Gate Safety

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Gate Safety

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Tragic Story – Gate Safety!

The following gate safety demonstration has been performed under the supervision of our trained engineers.

We strongly suggest you do not try this on your own electric gate system.

On 13 April 2006, a nine year old boy called Jason Keet was sadly killed by an automated gate, when he was trapped in the gap between the gate post and the rear style of the leaf as the gate opened.  This was caused by the gap reducing as the leaf moves towards the post.

All Jason did was to lean through the gap and press the gate open button on the other side, something that had been common practice.  Unfortunately, Jason did not move out of the way fast enough and the gate crushed him.

You will graphically see in the video just how much power a gate does exert when in operation.

When carrying out a risk assessment to improve gate safety, this major area of concern is checked for the following :-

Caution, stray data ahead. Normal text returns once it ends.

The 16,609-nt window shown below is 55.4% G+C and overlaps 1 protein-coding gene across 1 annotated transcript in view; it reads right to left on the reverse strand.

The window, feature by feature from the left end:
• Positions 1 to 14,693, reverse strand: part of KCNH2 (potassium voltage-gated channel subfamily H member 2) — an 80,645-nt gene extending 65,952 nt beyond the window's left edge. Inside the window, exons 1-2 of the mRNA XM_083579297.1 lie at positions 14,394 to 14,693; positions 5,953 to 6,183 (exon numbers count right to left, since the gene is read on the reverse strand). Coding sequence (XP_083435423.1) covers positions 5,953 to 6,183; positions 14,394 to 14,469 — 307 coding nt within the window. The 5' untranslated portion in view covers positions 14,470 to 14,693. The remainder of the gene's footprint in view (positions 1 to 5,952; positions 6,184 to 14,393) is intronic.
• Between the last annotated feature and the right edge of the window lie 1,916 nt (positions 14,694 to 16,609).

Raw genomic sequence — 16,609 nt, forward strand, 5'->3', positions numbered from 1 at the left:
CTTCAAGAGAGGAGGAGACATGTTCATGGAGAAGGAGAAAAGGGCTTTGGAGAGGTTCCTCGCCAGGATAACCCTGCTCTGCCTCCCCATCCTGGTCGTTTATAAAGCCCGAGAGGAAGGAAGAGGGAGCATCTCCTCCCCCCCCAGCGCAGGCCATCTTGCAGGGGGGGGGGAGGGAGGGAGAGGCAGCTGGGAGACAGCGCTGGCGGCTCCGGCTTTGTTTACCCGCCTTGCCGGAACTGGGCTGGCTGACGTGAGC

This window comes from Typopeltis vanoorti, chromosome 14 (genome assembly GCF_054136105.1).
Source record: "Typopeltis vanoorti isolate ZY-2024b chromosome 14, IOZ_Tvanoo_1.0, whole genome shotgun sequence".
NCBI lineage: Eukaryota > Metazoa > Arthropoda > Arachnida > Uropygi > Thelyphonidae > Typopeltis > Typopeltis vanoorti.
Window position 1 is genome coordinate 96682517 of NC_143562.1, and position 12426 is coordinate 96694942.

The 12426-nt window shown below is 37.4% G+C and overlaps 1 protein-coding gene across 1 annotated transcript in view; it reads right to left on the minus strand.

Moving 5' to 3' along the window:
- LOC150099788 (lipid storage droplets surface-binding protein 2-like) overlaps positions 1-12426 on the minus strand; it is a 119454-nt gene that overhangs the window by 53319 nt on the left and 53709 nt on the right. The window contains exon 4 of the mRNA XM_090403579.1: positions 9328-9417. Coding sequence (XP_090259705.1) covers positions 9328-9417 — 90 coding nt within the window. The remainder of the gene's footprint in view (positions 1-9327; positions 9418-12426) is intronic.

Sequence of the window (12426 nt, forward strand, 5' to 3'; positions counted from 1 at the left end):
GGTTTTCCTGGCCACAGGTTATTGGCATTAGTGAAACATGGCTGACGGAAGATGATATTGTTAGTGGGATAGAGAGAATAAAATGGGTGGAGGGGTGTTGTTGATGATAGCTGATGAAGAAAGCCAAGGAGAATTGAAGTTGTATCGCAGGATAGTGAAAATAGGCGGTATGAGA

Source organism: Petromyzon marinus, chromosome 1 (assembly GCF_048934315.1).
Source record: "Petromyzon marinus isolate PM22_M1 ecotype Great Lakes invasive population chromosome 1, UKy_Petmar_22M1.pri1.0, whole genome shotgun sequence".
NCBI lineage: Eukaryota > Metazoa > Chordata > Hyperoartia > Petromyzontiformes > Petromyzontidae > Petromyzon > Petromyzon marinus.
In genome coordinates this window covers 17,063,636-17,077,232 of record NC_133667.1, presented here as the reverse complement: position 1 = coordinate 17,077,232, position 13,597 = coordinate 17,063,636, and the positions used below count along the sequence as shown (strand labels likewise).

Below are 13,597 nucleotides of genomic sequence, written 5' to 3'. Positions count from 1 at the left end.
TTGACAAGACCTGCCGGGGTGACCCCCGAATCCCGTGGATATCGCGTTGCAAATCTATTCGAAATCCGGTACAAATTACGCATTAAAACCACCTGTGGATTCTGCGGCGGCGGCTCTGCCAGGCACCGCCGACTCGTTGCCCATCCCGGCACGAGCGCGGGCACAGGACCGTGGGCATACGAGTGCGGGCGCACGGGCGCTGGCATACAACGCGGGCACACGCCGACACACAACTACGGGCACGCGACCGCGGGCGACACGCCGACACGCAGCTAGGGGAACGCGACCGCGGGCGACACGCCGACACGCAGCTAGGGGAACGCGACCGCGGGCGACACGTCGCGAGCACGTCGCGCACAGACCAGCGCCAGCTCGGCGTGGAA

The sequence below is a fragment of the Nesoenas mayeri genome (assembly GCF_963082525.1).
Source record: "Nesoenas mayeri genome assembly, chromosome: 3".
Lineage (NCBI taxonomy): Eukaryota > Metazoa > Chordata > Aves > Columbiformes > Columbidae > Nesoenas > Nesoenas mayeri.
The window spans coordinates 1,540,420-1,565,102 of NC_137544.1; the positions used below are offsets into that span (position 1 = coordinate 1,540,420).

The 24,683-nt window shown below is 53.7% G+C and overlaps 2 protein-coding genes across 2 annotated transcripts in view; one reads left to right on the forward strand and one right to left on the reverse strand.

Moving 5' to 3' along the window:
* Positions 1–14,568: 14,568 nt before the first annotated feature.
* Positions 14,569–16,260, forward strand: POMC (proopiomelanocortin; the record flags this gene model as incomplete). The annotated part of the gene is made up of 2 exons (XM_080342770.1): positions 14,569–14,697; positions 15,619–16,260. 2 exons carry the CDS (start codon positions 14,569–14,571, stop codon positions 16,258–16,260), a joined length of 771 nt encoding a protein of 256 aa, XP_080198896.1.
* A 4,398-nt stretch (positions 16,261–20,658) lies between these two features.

Firstly, the gap is measured when the gate is fully opened and again when closed.  The gap should never be less than 25 mm or greater than 100 mm.

Secondly, the gap ratio is calculated, as it should not change by more than 20%, even it the gaps fall within the tolerances above.

Imagine if you place your arm through the gap, possibly to enter the gate code in from the other side and then the gate opens, this will trap your arm.

Almost certainly, the forces will be above the recommended safety levels at the hinge area due to the leverage effect, even if the gate has passed its force test.

Also, if there is no protection in this area it will cause severe injury.

To demonstrate this we performed two tests using fruits placed in this gap.

The first, a cucumber (to mimic a finger or child’s arm) demonstrated how tight the gap can become when the gate is opening and the damage that can be caused.

The second, using a melon (to simulate a child’s head) was a more devastating example, showing the strength of the gates if the safety precautions are not adhered to. We also tested the same fruit under the weight of an 18 stone adult as a comparison.

Call us today to arrange a risk assessment and ensure your electric gates are operating safely.

www.pearlygate.co.uk